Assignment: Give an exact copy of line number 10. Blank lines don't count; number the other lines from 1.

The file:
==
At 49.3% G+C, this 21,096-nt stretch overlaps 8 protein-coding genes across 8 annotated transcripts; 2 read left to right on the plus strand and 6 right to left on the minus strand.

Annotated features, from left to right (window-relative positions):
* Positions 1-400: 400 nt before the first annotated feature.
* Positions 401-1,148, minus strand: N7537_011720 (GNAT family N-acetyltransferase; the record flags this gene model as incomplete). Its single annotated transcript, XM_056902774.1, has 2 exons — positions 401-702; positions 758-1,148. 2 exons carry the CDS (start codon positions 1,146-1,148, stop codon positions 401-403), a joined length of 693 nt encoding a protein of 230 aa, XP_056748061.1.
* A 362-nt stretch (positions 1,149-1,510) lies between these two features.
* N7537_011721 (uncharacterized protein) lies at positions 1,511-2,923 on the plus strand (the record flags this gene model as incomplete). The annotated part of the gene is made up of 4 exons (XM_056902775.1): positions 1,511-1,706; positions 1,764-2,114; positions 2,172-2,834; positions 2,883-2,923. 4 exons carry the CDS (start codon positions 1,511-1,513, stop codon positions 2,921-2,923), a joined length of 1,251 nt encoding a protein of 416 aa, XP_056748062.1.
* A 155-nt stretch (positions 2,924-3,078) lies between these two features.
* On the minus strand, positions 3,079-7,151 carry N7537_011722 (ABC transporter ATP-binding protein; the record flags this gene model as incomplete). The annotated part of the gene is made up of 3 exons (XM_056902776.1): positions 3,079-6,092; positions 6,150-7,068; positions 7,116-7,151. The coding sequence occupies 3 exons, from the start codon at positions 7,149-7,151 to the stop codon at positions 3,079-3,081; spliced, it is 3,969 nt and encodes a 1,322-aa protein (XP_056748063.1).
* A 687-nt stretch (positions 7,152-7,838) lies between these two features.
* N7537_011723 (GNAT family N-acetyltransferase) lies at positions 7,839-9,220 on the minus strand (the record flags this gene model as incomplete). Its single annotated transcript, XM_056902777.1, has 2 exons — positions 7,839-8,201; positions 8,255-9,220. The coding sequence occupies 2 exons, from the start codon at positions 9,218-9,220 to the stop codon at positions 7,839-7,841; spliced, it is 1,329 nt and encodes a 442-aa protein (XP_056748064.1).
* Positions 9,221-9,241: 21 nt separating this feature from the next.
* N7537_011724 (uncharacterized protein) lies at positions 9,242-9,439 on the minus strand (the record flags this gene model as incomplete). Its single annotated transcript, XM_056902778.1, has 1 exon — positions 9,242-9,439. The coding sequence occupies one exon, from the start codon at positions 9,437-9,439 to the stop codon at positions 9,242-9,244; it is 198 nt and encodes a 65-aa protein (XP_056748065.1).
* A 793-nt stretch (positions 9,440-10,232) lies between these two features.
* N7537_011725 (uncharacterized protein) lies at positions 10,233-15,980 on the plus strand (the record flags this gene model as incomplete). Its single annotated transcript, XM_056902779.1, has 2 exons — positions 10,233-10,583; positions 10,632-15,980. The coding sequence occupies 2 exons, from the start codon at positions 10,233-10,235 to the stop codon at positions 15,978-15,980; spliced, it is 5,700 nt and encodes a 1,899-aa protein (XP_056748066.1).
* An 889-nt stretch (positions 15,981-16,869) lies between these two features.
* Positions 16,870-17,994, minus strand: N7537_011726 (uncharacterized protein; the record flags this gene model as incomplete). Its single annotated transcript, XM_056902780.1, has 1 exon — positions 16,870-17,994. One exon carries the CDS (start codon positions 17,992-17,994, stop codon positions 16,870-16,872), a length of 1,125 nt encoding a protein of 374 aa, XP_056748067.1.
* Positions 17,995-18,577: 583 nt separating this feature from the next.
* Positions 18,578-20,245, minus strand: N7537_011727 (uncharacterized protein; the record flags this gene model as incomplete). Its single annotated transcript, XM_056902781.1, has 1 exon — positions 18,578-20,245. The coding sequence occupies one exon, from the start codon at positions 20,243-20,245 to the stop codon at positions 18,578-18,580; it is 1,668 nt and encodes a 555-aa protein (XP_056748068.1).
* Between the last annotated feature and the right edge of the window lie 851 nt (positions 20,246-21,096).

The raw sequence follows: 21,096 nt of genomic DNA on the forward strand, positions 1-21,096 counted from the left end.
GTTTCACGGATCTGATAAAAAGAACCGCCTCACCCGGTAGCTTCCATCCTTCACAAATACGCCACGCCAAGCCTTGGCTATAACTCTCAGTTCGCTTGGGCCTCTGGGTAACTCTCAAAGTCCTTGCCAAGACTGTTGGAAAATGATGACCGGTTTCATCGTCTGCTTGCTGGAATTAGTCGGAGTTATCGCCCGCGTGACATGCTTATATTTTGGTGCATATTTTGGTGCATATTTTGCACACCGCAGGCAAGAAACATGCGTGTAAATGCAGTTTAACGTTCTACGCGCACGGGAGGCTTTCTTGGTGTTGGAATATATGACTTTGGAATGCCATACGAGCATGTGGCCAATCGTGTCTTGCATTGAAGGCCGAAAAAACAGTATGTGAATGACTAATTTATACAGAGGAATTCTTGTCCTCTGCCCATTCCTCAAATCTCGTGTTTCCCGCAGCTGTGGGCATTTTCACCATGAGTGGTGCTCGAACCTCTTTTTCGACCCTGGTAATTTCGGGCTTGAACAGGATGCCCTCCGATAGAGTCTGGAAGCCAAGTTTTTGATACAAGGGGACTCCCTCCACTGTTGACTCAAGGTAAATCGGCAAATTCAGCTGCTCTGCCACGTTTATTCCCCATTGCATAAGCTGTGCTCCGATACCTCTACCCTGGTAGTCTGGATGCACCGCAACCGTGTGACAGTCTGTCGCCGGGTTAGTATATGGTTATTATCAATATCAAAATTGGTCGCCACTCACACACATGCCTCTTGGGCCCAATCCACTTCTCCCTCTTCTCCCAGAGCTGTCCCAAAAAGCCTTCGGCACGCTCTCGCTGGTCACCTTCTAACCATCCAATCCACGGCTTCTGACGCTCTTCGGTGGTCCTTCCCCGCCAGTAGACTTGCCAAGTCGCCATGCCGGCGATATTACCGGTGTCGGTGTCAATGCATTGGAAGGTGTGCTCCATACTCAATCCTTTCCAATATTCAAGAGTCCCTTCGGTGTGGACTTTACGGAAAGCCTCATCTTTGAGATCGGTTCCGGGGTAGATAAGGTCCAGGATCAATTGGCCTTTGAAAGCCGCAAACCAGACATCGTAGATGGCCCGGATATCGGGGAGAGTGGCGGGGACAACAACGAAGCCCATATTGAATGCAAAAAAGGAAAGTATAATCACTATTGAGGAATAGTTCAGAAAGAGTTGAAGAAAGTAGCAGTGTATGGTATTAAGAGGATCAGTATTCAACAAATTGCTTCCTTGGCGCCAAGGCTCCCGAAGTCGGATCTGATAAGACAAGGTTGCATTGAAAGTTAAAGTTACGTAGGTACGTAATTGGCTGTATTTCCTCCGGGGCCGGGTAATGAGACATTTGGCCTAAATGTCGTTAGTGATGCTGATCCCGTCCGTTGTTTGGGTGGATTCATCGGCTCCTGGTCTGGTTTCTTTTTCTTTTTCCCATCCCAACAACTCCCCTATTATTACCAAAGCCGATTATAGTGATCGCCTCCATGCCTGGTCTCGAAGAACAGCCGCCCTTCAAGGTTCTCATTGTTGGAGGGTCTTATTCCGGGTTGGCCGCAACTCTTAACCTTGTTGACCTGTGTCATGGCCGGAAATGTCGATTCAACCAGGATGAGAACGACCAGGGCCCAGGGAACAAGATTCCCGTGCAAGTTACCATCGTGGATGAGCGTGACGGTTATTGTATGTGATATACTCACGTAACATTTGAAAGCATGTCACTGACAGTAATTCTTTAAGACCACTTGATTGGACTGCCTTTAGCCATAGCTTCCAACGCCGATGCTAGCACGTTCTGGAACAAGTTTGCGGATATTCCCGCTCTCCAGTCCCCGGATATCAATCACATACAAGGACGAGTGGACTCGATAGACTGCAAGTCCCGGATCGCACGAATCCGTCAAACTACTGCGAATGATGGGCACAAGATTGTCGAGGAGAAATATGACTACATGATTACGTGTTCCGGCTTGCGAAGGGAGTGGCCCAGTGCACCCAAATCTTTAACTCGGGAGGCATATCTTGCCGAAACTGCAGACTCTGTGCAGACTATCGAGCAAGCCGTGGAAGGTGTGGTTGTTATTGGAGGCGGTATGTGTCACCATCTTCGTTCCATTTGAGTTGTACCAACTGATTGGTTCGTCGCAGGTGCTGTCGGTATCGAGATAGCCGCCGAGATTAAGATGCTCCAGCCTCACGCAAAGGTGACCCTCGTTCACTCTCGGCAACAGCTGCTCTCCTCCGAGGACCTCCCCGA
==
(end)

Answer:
* N7537_011723 (GNAT family N-acetyltransferase) lies at positions 7,839-9,220 on the minus strand (the record flags this gene model as incomplete). Its single annotated transcript, XM_056902777.1, has 2 exons — positions 7,839-8,201; positions 8,255-9,220. The coding sequence occupies 2 exons, from the start codon at positions 9,218-9,220 to the stop codon at positions 7,839-7,841; spliced, it is 1,329 nt and encodes a 442-aa protein (XP_056748064.1).